The Denver Post sent a questionnaire to candidates in the April 4 Denver municipal election. Answers are lightly edited and ordered alphabetically by candidate’s last name. Following are mayoral candidates’ answers to the question:
What should Denver leaders do to revitalize downtown Denver?
Slow down traffic, keep cars out of downtown, grow flowerbeds, install open air art objects, play grounds for children, open air movies, open air theater, open air restaurants, bars, special open air markets: real farmers’ markets, flea markets, barter markets, antique markets on the streets.
Making sure our residents and visitors feel safe is the first step toward revitalizing Downtown and it’ll be among my highest priorities. If employees and visitors don’t feel safe, stores don’t stay open and hotels close. Our entire region depends on a thriving downtown and my plan to end unsanctioned camping within my first year in office has been endorsed by four sitting metro area mayors. We will begin immediately working with property owners to convert some existing downtown office space to residential, and focus on retaining businesses and attracting new jobs and investments to restore the vibrancy of downtown.
We have a beautiful downtown that has earned a horrible reputation due to 12+ years of failed policies. As Mayor I will:
– Implement housing-first and harm-reduction policies
– Increase investment in wrap-around services to address chronic homelessness and addiction crisis
– Implement a safer and more connected multimodal transportation system to meet Denver’s needs
– Bring together our small businesses and art leaders to determine how to grow our downtown
– Create reliable funding streams for at-risk legacy businesses with historical and cultural ties to the community
– Promote business growth along with our arts to achieve both modernization and cultural celebration
Denver’s downtown is mostly a one stop space in which people mainly come to work and then head to other parts of the city for dining, experiences, etc. What we need to do is focus on the repurposing of some space that was gained as a result of offices being more sparsely occupied by working with small and startup businesses that can utilize the space as business incubators or shared space. We need to also focus on making downtown more pedestrian and family-friendly, attracting businesses that make downtown a more attractive space for conventions.
With enhancing public safety as my top priority, I know we can revitalize downtown. We will focus on growing the downtown economy, using placemaking strategies that make downtown more inviting, expanding housing opportunities, and capitalizing on downtown’s cultural, civic, and entertainment assets to further support the vibrant environment needed for a thriving city center. We know that increasing population density downtown brings safety benefits because the presence of people deters criminals, so I am excited to see the impact of the Elitch Gardens redevelopment, among other projects that are currently underway. Denver has made great investments from Union Station to RiNo, and now we need to focus on connecting them thoughtfully.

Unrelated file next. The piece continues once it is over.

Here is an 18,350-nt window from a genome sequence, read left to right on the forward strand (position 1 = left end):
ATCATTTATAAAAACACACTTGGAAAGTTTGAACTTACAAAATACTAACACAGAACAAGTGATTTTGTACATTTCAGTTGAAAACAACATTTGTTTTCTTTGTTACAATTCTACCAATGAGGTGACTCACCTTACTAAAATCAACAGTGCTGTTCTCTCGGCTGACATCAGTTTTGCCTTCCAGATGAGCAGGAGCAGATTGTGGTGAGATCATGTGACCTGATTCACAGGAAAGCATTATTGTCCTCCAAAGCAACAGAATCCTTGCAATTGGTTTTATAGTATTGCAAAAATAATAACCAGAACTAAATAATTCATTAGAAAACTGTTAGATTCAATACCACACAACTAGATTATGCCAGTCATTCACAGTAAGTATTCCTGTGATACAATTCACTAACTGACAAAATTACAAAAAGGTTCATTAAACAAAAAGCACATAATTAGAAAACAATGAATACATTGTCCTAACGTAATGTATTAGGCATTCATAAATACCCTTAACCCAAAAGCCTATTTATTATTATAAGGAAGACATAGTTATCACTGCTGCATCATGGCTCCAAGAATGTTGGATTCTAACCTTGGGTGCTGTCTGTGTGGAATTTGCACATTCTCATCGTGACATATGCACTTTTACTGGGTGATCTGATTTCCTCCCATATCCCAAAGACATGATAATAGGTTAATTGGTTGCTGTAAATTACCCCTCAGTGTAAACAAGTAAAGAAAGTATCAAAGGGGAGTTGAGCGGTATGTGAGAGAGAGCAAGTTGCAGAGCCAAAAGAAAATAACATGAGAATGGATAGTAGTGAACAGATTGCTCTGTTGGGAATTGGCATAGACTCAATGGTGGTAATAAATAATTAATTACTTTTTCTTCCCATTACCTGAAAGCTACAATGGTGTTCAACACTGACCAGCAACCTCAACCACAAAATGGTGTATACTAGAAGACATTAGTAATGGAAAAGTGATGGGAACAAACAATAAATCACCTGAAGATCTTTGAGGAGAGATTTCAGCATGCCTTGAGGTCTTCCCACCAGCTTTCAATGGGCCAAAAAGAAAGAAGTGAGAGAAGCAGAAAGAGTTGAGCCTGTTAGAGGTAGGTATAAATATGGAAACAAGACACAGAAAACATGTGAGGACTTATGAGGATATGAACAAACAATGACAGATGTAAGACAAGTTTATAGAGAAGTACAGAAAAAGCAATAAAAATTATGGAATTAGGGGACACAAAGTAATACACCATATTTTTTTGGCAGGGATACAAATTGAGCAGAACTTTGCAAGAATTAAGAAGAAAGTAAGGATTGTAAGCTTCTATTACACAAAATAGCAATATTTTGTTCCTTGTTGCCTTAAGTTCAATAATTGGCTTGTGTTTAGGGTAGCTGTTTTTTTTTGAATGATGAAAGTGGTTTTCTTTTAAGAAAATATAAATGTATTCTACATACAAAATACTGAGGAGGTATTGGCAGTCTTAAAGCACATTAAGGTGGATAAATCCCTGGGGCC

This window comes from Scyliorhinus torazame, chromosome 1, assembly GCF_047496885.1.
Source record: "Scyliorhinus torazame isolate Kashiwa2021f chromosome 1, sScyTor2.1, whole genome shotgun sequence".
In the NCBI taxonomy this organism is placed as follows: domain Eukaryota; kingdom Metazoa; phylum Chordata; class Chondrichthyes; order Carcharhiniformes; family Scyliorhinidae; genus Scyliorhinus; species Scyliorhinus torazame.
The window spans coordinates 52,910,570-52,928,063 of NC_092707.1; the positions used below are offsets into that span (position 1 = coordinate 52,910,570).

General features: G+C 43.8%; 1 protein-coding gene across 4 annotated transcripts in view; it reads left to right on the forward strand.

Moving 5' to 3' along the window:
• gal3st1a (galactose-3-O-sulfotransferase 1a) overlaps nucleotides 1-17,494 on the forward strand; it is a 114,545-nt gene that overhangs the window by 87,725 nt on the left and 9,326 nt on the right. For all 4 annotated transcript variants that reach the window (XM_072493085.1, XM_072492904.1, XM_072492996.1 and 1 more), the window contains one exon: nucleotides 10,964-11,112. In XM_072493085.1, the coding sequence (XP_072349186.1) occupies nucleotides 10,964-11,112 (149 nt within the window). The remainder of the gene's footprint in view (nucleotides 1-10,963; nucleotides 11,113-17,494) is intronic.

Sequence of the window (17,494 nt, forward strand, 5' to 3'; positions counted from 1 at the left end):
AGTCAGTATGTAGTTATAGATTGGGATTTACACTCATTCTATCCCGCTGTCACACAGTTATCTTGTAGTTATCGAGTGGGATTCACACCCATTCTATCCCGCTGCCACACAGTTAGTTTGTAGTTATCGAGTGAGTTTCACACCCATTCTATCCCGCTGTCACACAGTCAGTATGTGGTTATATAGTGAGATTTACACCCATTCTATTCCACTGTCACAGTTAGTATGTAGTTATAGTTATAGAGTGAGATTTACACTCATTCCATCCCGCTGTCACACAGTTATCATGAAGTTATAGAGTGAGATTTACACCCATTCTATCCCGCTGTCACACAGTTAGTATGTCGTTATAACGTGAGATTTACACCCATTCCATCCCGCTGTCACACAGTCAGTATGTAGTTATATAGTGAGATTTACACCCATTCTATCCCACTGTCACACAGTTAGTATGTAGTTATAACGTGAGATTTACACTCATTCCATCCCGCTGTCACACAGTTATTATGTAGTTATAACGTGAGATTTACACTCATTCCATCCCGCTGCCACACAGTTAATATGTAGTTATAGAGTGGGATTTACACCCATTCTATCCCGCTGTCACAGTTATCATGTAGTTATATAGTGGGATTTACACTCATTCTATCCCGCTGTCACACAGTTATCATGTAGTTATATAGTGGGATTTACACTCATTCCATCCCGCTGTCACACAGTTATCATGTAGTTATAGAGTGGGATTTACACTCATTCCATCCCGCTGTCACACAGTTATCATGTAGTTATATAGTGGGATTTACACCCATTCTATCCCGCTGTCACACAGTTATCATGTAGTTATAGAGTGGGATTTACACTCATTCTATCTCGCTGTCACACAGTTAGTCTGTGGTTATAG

A city is only as strong as its downtown. Returning the center city to its full vibrancy is one of my top priorities. In the first 100 days, we will host a Downtown Summit with downtown advocates, residents, and business owners. We must increase public safety, get our unhoused neighbors into safe spaces, and make housing more affordable. The 16th Street Mall has to be reimagined again to reflect a post-COVID life. We will incentivize local restaurants and shops in other parts of town to open second locations, and work to attract back the businesses and employees who have left.
As the CEO of a business located at Union Station, I have seen this problem firsthand over the last three years. Denver needs to revitalize downtown by solving our crises of homelessness and crime. In addition, the next mayor needs to lead the charge to encourage businesses to return to working in-person by first doing the same with city workers and then encouraging other businesses to follow suit. We can do this by encouraging workers to come downtown through incentives for downtown childcare facilities and discounted and free public transit.
It begins with beautification, along with small business incentives.
Deborah “Debbie” Ortega
We need our downtown to be the economic engine that it once was, with thriving businesses, and a robust presence of residents, workers and conventioneers. As mayor, I will partner with government agencies, businesses, and nonprofits to restore and activate downtown storefronts and host world class events. Additionally, we need to look at congestion and give people alternatives to single occupancy vehicles by providing a mass transportation connection from downtown to River Mile, Auraria Campus, and Empower Field. This assumes we’ve solved the issues of homelessness and safety, as outlined in my previous answers.